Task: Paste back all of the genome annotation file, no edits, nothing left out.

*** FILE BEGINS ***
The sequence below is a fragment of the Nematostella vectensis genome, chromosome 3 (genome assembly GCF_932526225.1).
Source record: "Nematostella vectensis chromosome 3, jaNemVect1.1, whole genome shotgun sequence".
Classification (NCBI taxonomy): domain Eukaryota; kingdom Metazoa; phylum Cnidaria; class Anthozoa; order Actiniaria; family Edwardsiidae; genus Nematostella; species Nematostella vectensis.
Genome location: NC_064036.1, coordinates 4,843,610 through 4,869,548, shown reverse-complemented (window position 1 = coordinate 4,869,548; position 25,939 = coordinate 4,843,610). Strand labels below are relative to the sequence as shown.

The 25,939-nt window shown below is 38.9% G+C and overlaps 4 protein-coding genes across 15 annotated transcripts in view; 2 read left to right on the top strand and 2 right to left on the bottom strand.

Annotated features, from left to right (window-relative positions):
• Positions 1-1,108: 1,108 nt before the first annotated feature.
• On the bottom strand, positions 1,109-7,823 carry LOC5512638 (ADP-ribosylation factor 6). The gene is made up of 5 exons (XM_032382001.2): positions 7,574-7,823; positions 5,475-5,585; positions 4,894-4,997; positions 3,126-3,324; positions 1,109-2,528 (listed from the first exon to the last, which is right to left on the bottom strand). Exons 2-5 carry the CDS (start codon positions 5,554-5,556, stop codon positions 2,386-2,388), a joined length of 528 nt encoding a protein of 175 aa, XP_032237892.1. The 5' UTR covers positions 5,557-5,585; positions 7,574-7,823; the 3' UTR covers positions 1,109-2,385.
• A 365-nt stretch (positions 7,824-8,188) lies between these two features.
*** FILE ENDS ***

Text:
The sequence below is a fragment of the Nematostella vectensis genome, chromosome 3 (genome assembly GCF_932526225.1).
Source record: "Nematostella vectensis chromosome 3, jaNemVect1.1, whole genome shotgun sequence".
Classification (NCBI taxonomy): domain Eukaryota; kingdom Metazoa; phylum Cnidaria; class Anthozoa; order Actiniaria; family Edwardsiidae; genus Nematostella; species Nematostella vectensis.
Genome location: NC_064036.1, coordinates 4,843,610 through 4,869,548, shown reverse-complemented (window position 1 = coordinate 4,869,548; position 25,939 = coordinate 4,843,610). Strand labels below are relative to the sequence as shown.

The 25,939-nt window shown below is 38.9% G+C and overlaps 4 protein-coding genes across 15 annotated transcripts in view; 2 read left to right on the top strand and 2 right to left on the bottom strand.

Annotated features, from left to right (window-relative positions):
• Positions 1-1,108: 1,108 nt before the first annotated feature.
• On the bottom strand, positions 1,109-7,823 carry LOC5512638 (ADP-ribosylation factor 6). The gene is made up of 5 exons (XM_032382001.2): positions 7,574-7,823; positions 5,475-5,585; positions 4,894-4,997; positions 3,126-3,324; positions 1,109-2,528 (listed from the first exon to the last, which is right to left on the bottom strand). Exons 2-5 carry the CDS (start codon positions 5,554-5,556, stop codon positions 2,386-2,388), a joined length of 528 nt encoding a protein of 175 aa, XP_032237892.1. The 5' UTR covers positions 5,557-5,585; positions 7,574-7,823; the 3' UTR covers positions 1,109-2,385.
• A 365-nt stretch (positions 7,824-8,188) lies between these two features.